Pros of using Azure Kubernetes Service:

  • Easy to deploy and manage: Like other managed service providers AKS simplifies the deployment and management of Kubernetes clusters, allowing developers to quickly deploy and scale their applications without having to worry about the underlying infrastructure. AKS handles all critical tasks associated such as health monitoring and maintenance of clusters. After creating an AKS cluster, AKS automatically creates and configures a control plane.
  • Cost-effective: With its pay-as-you-go pricing model, AKS helps customers save on operational costs by only charging for what is used. While AKS does have a free-tier, it is not recommended to use that tier for critical, testing or production workloads. The standard tied is priced at $.10 per cluster per hour and can handle up to 5000 AKS Cluster Nodes. If you already know that you'll be using AKS long-term you can sign up for either a 1-year, 3-year or spot reserved plan to save on costs.
  • Highly available : AKS ensures that your application is highly available by automatically deploying the nodes across multiple availability zones for improved reliability and redundancy. We recommend following their guide for high-availability for multi-tier AKS applications.
  • Security: AKS provides advanced security features such as network segmentation, multi-factor authentication, operation logging, and auditing capabilities to help keep users’ data safe from malicious attacks.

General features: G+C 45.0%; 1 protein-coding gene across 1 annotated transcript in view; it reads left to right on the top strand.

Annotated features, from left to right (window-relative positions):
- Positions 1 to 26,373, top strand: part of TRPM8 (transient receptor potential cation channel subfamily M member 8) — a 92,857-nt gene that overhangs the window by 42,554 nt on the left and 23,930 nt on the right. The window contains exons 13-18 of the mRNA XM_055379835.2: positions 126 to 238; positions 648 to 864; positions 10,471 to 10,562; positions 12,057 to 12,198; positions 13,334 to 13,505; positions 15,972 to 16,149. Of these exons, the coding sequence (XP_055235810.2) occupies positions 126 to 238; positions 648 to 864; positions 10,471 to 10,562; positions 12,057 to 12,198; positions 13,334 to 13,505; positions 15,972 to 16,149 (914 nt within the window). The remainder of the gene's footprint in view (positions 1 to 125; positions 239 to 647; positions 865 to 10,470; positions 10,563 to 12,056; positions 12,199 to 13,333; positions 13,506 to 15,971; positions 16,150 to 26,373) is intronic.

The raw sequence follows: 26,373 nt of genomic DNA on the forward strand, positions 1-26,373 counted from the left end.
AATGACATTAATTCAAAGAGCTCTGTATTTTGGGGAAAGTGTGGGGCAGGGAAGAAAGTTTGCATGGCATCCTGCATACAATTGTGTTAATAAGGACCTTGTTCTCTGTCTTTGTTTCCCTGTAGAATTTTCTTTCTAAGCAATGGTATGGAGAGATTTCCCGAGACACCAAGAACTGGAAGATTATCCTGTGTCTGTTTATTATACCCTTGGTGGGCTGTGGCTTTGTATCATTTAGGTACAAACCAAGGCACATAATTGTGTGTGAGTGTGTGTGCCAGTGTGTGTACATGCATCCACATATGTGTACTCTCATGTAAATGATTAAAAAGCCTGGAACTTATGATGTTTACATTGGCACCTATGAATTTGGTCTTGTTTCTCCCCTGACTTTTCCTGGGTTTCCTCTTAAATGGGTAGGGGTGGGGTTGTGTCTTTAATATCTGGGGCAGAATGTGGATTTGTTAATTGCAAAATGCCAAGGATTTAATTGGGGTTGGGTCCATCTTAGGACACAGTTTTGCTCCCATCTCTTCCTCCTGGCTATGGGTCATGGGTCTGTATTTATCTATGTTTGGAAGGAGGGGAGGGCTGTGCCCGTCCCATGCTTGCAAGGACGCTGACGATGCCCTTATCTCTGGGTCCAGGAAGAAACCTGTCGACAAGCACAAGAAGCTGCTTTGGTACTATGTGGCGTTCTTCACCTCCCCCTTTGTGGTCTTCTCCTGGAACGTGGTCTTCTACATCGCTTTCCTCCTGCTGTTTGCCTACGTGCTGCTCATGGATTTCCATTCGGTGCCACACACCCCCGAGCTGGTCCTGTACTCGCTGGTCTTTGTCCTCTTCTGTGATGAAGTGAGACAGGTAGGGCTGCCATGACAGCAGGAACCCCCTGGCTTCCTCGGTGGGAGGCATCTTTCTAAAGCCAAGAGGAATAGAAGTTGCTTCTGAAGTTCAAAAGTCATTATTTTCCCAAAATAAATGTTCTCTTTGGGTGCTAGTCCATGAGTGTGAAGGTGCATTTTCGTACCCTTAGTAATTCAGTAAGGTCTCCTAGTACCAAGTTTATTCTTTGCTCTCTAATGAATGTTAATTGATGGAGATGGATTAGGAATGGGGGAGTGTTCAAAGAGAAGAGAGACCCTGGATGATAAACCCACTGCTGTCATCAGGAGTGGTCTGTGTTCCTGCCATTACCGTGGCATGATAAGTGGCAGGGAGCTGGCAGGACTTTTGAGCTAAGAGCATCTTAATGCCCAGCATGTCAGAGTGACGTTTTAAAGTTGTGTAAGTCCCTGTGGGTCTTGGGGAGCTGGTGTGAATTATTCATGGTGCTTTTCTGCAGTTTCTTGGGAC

• Automated updates: AKS continuously polls for new versions of Kubernetes, providing automated patching and ensuring that customers are always running the latest stable version of Kubernetes clusters.

Cons of using Azure Kubernetes Service:

  • It requires a certain level of Kubernetes expertise to manage and configure, so it may not be suitable for less experienced users.
  • If the application is highly proprietary, then additional security measures will be needed to protect sensitive data or applications running on Azure Kubernetes Service.
  • There is a lack of customization options for specific workloads, which can limit its ability to meet more complex requirements.
  • Application performance may suffer due to the overhead of managing multiple containers across multiple nodes in the cluster, resulting in longer response times and reduced scalability.

Wrapping Up

OpenShift is a great choice for many development teams looking to manage and deploy their applications in the cloud. However, there are various alternatives available that can offer better customization, scalability, and cost optimization. Amazon Elastic Kubernetes Service (EKS), Google Kubernetes Engine (GKE), DigitalOcean Kubernetes, Azure Kubernetes Service (AKS), and Rancher are some of the best options available.

If you do choose deploy open-source applications on Kubernetes, Plural can help. Our free and open-source platform provides engineers with all the operational tooling they would get in a managed offering plus a verified stream of upgrades, all deployed in your own cloud for maximum control and security.

Brandon Gubitosa

Leading content and marketing for Plural.